From the Journal of Shifu Rinaldini: 1/19, 7pm

I’m now looking at a new book on Daoist studies by Louis Komjathy.
It’s called The Daoist Tradition: An Introduction. Honestly, I don’t
know why books like this are called “introduction” when there are so
many similar books on the same or similar topics. But with all respect
to the author, let’s move on.

There is a lot of information in this book and it is taking me time to
go deep into the book as a whole. At present, I am only digesting
parts of it as I find areas of concern to me.

One area of concern for me now is a deeper understanding of the Daoist
term “wuwei.” I’ve said elsewhere that I am frequently encountering
others who are using that term to describe their Daoist practices. And
I still say they are using it or understanding it incorrectly. They
sound like they are repeating phrases from the 1960’s and 1970’s when
it was in style to “go with the flow.” So let’s see how Komjathy
defines and talks about this important Daoist principle of

The practice of wuwei involves “effortless activity, non-interference,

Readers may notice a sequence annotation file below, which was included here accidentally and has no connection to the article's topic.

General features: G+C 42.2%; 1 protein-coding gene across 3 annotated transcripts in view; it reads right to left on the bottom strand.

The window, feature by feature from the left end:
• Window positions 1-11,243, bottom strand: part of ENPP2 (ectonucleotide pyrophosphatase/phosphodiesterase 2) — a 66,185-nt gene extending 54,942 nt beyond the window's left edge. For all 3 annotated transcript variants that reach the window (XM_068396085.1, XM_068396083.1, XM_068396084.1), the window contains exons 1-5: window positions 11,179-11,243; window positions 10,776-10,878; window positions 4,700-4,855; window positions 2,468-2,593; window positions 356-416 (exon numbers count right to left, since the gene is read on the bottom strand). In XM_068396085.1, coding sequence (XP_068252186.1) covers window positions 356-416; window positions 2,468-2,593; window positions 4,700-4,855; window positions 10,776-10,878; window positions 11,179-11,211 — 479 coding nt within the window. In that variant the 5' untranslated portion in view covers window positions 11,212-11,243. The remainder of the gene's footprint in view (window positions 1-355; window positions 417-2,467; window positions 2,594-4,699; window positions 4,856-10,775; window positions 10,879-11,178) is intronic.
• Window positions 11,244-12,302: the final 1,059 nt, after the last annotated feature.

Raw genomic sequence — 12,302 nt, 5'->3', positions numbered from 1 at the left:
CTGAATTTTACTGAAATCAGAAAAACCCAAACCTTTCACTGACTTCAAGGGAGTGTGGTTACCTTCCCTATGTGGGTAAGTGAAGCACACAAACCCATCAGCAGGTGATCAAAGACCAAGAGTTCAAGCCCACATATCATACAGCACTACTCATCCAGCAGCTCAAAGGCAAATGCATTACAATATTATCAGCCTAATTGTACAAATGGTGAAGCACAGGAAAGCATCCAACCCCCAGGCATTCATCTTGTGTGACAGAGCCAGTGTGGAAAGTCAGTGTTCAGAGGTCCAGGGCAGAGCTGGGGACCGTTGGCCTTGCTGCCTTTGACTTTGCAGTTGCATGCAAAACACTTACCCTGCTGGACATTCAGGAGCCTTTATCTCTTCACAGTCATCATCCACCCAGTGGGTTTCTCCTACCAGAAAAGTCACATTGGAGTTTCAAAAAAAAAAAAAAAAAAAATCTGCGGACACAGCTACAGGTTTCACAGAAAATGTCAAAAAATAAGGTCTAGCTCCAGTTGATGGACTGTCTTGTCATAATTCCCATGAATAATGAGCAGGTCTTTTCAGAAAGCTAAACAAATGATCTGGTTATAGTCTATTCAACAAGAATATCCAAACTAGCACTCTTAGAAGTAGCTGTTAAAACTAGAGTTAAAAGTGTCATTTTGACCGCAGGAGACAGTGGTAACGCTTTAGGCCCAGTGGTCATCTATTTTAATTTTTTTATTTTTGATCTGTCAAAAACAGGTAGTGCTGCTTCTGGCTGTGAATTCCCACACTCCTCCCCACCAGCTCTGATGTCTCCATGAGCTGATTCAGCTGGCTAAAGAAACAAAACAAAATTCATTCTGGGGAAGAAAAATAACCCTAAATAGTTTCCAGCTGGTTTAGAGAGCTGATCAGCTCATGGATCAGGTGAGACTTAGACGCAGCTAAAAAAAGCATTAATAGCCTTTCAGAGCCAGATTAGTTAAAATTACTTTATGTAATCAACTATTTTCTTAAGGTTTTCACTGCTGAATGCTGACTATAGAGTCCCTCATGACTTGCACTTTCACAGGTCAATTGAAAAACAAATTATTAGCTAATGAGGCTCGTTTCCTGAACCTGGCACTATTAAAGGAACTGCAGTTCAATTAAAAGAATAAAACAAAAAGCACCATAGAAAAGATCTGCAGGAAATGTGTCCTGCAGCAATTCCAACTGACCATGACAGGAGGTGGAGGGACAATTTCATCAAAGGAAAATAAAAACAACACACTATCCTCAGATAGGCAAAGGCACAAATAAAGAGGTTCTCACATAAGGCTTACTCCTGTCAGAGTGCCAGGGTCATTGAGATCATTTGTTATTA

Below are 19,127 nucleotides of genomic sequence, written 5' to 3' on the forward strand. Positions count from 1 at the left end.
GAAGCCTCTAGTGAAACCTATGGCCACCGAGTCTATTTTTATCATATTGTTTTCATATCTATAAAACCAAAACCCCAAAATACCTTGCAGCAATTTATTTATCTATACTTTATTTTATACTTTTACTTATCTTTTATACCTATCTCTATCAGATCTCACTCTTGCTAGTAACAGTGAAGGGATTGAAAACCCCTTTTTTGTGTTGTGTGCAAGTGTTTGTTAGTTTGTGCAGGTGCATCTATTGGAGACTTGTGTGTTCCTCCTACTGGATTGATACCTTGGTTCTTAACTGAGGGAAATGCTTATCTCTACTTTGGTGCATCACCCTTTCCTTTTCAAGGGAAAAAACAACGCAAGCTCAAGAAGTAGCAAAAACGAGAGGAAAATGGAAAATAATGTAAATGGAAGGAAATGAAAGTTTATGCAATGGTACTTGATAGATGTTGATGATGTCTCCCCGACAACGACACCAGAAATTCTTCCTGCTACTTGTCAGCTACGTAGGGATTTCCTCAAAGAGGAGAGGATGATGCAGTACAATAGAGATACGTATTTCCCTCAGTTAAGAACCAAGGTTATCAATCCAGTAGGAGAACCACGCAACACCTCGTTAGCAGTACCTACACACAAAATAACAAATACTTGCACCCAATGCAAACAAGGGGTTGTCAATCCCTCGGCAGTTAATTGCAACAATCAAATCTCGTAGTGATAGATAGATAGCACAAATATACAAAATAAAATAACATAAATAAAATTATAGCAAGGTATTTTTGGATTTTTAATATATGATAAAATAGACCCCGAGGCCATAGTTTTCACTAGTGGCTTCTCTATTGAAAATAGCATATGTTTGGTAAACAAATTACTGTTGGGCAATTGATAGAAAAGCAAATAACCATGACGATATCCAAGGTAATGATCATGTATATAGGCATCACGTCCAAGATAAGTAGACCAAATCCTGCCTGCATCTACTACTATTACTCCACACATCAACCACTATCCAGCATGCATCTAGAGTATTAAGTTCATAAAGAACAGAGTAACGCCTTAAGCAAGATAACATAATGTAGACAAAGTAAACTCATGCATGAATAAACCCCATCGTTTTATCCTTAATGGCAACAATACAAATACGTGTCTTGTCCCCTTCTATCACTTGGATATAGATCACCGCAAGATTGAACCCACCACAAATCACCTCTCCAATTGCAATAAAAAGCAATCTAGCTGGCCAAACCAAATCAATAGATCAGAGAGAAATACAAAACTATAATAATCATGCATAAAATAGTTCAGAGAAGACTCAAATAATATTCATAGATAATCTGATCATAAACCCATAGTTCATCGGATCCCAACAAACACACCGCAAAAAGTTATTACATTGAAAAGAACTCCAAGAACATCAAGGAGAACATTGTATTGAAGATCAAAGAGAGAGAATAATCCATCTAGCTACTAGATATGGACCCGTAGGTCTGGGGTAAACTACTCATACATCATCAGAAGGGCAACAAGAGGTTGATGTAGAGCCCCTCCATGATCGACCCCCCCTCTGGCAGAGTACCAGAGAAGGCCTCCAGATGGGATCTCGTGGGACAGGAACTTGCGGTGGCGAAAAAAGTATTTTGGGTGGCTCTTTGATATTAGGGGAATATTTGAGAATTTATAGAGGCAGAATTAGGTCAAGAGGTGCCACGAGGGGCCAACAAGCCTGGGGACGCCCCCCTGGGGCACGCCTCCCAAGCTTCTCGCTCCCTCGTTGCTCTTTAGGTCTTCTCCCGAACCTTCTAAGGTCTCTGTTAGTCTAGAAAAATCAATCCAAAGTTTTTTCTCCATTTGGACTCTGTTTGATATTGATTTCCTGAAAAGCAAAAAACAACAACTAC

and non-intervention.” It does make use of effort, though the effort
used is the least required for a situation. Komjathy says it is the
cessation of doing things that “prevents one from being attuned with
the Dao.” So, you see, wuwei still employs practices that require a
certain degree of effort as long as the intention or goal is ultimate
attunement or alignment with the Dao. Komjathy states clearly that
wuwei is “not ‘doing nothing,’ which is impossible.” Instead, wuwei is
about relaxation, ease, complete presence and conservation, or
non-dissipation. Wuwei is closely connected to the principle of ziran,
which is translated as “spontaneity or naturalness,” as well as
“suchness” and is the “state or condition realized when one returns to
one’s innate nature, which is the Dao.” This term is also confused in
modern culture as “following one’s own desires.” I like how Komjathy
sums up this discussion on wuwei and ziran by saying: “Practicing
wuwei and abiding in ziran requires the mastery of Daoist principles,
including decreasing desires.” P. 88 The Daoist Tradition

Thus to acquire “mastery” of any subject takes prolonged practice,
effort, discipline and commitment to a goal. This is far from simply
going with the flow, following one’s desires, and accepting things the
way they are. This is the “gong,” as in qigong or gongfu, that is, the
necessary work of perfecting a skill.

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